My Lords, I agree with the noble Lord, Lord Mishcon, that it is a great pity that this is a political debate. As my colleagues on these Benches know, I thoroughly disapprove of the fact that there is a three-line Whip on a matter that should be discussed quite apart from political pressures. I agree with my noble friend Lord Russell that if the amendment of the noble Baroness, Lady Young, is passed this evening, it will not be the end of the matter; but neither will it be the end of the matter if her amendment is defeated. The truth is that we have got ourselves into a situation where we are called upon to exercise our wisdom.
Surely it is possible to analyse the real problem. It is a problem that concerns a very small minority. It is not homosexuals; it is not heterosexuals: it is the zealots on either side, who are very difficult to deal with. If the Government were wise, they would look for a means to solve the problem which I believe is provided by the amendment tabled in the name of the noble and learned Lord, Lord Brightman. I have attached my name to it because I thoroughly approve of it. Indeed, this amendment was tabled at a much earlier stage.
Let us look at the conceived or the perceived evil of Section 28, as far as concerns the homosexual community. Section 28 is the exclusive concern of the zealots of homosexuality. However, we all know that there are also zealots who advocate early sex and experimentation on a heterosexual basis. Therefore, why should we distinguish between the two? If we look at the proposed amendment of the noble and learned Lord, Lord Brightman, we see that, instead of Section 28 being totally repealed, it is amended so as to include the words:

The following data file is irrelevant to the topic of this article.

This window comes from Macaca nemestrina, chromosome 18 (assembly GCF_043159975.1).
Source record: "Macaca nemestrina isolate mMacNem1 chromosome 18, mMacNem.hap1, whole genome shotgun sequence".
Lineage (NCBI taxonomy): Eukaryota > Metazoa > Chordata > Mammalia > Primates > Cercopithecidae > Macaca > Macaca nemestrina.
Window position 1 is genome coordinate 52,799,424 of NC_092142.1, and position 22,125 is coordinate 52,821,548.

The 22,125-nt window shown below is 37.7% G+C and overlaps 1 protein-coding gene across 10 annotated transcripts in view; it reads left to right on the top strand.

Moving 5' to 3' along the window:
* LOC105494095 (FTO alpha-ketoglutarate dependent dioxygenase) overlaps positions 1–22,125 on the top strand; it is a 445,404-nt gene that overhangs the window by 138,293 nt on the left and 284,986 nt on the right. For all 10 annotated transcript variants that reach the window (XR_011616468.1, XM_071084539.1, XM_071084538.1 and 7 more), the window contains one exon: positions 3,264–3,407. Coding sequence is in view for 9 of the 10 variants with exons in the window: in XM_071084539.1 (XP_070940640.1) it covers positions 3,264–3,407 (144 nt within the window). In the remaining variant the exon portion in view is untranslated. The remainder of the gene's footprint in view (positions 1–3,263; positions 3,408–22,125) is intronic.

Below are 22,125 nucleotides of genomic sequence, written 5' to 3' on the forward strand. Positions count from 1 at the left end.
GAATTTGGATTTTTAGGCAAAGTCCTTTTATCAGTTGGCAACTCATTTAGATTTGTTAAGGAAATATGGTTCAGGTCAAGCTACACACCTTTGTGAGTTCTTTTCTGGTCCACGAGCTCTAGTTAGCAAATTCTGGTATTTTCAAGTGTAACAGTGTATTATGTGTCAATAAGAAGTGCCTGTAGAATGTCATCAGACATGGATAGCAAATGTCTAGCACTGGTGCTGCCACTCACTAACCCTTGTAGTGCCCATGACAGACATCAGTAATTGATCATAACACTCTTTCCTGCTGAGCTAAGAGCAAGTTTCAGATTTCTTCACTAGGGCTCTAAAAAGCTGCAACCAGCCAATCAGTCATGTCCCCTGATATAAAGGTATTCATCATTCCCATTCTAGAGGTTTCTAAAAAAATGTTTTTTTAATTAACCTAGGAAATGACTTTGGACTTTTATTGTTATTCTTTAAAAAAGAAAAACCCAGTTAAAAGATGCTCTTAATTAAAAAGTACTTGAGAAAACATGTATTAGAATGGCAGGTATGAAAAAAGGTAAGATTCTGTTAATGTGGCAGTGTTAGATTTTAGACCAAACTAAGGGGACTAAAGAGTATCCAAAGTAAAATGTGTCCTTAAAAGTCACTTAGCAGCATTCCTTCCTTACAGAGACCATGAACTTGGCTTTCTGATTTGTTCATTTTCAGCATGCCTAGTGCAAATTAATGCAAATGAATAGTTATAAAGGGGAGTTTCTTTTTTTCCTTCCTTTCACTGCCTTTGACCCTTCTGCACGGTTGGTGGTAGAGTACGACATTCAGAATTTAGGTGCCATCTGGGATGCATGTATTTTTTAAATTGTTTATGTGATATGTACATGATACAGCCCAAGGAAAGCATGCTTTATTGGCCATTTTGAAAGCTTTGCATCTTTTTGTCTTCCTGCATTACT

"Subject to the general principle that the institution of marriage is to be supported, a local authority shall not encourage, or publish material intended to encourage, the adoption of any particular sexual life style".
Subsection (3) of the amendment goes on to state:
"This section does not prohibit the provision for young persons of sex education or counselling services on sexual behaviour and associated health risks".
Therefore, it gets rid of the problem of the insult--as it is regarded--to the homosexual community. It applies the prohibition to both the heterosexual and the homosexual communities. If these words had been included in the original Section 28, it would have afforded all the protection for which the noble Baroness, Lady Young, and others, are looking. If that is the protection required, why on earth do not the Government take themselves, as well as everyone else, off the hook on this matter?
We are dealing with a difficult subject. Here I disagree with my noble friend Lord Russell. It is not a question of youth against age. A few young people may be more anxious to promote homosexuality, but this is an area where the older generation can provide some wisdom and guidance. Surely that is what we are looking for in this regard. That is why I believe that this House should look most carefully at the amendment proposed by the noble and learned Lord, Lord Brightman.